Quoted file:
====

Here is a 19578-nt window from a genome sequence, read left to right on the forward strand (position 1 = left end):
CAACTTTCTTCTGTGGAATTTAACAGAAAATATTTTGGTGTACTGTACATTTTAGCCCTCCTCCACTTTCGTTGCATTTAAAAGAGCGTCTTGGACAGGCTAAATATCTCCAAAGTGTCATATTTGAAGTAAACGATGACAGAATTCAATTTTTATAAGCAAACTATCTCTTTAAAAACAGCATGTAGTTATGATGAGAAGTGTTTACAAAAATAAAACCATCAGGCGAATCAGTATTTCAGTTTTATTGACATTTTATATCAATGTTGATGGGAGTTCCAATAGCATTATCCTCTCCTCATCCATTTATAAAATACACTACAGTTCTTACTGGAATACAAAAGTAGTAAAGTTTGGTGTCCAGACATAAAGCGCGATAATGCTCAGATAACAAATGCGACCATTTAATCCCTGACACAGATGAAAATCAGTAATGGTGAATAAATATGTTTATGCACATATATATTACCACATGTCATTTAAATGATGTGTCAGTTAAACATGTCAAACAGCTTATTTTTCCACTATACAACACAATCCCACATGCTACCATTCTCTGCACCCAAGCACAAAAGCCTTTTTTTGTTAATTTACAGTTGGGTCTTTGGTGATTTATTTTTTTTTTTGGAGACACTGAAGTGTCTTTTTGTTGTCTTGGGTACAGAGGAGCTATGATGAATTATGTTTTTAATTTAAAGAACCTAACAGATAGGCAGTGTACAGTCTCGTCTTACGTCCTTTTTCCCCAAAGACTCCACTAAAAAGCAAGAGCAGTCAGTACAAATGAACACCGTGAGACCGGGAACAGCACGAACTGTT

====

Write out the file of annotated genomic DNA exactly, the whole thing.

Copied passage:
Here is a 19578-nt window from a genome sequence, read left to right on the forward strand (position 1 = left end):
CAACTTTCTTCTGTGGAATTTAACAGAAAATATTTTGGTGTACTGTACATTTTAGCCCTCCTCCACTTTCGTTGCATTTAAAAGAGCGTCTTGGACAGGCTAAATATCTCCAAAGTGTCATATTTGAAGTAAACGATGACAGAATTCAATTTTTATAAGCAAACTATCTCTTTAAAAACAGCATGTAGTTATGATGAGAAGTGTTTACAAAAATAAAACCATCAGGCGAATCAGTATTTCAGTTTTATTGACATTTTATATCAATGTTGATGGGAGTTCCAATAGCATTATCCTCTCCTCATCCATTTATAAAATACACTACAGTTCTTACTGGAATACAAAAGTAGTAAAGTTTGGTGTCCAGACATAAAGCGCGATAATGCTCAGATAACAAATGCGACCATTTAATCCCTGACACAGATGAAAATCAGTAATGGTGAATAAATATGTTTATGCACATATATATTACCACATGTCATTTAAATGATGTGTCAGTTAAACATGTCAAACAGCTTATTTTTCCACTATACAACACAATCCCACATGCTACCATTCTCTGCACCCAAGCACAAAAGCCTTTTTTTGTTAATTTACAGTTGGGTCTTTGGTGATTTATTTTTTTTTTTGGAGACACTGAAGTGTCTTTTTGTTGTCTTGGGTACAGAGGAGCTATGATGAATTATGTTTTTAATTTAAAGAACCTAACAGATAGGCAGTGTACAGTCTCGTCTTACGTCCTTTTTCCCCAAAGACTCCACTAAAAAGCAAGAGCAGTCAGTACAAATGAACACCGTGAGACCGGGAACAGCACGAACTGTT